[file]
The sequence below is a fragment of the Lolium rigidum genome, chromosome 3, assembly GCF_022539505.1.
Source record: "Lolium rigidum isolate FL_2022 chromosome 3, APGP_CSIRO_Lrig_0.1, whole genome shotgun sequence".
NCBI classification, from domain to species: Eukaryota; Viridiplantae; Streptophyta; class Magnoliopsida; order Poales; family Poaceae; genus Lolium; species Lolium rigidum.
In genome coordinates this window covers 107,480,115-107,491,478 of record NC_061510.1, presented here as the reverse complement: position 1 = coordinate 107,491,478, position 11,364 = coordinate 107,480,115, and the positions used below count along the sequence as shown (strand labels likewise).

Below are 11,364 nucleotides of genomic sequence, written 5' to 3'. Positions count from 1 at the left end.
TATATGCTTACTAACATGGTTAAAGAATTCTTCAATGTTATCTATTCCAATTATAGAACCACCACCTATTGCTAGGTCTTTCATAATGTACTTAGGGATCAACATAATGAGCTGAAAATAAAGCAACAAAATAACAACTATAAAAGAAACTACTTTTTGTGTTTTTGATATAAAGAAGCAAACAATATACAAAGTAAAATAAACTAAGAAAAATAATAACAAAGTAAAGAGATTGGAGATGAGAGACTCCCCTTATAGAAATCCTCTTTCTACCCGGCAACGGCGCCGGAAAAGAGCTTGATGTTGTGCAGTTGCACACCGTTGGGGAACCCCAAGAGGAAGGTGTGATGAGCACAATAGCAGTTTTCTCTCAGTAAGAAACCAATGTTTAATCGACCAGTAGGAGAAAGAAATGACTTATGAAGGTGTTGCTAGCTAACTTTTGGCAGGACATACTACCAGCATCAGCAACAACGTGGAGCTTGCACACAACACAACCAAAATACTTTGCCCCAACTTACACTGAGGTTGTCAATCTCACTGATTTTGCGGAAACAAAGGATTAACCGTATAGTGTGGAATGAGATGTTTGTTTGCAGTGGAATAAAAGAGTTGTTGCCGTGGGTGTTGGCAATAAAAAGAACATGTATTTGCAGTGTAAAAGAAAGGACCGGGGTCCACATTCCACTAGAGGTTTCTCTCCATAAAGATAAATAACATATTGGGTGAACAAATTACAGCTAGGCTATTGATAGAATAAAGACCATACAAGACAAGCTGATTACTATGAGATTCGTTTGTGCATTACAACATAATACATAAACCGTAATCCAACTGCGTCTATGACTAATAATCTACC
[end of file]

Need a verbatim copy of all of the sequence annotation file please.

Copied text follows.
The sequence below is a fragment of the Lolium rigidum genome, chromosome 3, assembly GCF_022539505.1.
Source record: "Lolium rigidum isolate FL_2022 chromosome 3, APGP_CSIRO_Lrig_0.1, whole genome shotgun sequence".
NCBI classification, from domain to species: Eukaryota; Viridiplantae; Streptophyta; class Magnoliopsida; order Poales; family Poaceae; genus Lolium; species Lolium rigidum.
In genome coordinates this window covers 107,480,115-107,491,478 of record NC_061510.1, presented here as the reverse complement: position 1 = coordinate 107,491,478, position 11,364 = coordinate 107,480,115, and the positions used below count along the sequence as shown (strand labels likewise).

Below are 11,364 nucleotides of genomic sequence, written 5' to 3'. Positions count from 1 at the left end.
TATATGCTTACTAACATGGTTAAAGAATTCTTCAATGTTATCTATTCCAATTATAGAACCACCACCTATTGCTAGGTCTTTCATAATGTACTTAGGGATCAACATAATGAGCTGAAAATAAAGCAACAAAATAACAACTATAAAAGAAACTACTTTTTGTGTTTTTGATATAAAGAAGCAAACAATATACAAAGTAAAATAAACTAAGAAAAATAATAACAAAGTAAAGAGATTGGAGATGAGAGACTCCCCTTATAGAAATCCTCTTTCTACCCGGCAACGGCGCCGGAAAAGAGCTTGATGTTGTGCAGTTGCACACCGTTGGGGAACCCCAAGAGGAAGGTGTGATGAGCACAATAGCAGTTTTCTCTCAGTAAGAAACCAATGTTTAATCGACCAGTAGGAGAAAGAAATGACTTATGAAGGTGTTGCTAGCTAACTTTTGGCAGGACATACTACCAGCATCAGCAACAACGTGGAGCTTGCACACAACACAACCAAAATACTTTGCCCCAACTTACACTGAGGTTGTCAATCTCACTGATTTTGCGGAAACAAAGGATTAACCGTATAGTGTGGAATGAGATGTTTGTTTGCAGTGGAATAAAAGAGTTGTTGCCGTGGGTGTTGGCAATAAAAAGAACATGTATTTGCAGTGTAAAAGAAAGGACCGGGGTCCACATTCCACTAGAGGTTTCTCTCCATAAAGATAAATAACATATTGGGTGAACAAATTACAGCTAGGCTATTGATAGAATAAAGACCATACAAGACAAGCTGATTACTATGAGATTCGTTTGTGCATTACAACATAATACATAAACCGTAATCCAACTGCGTCTATGACTAATAATCTACC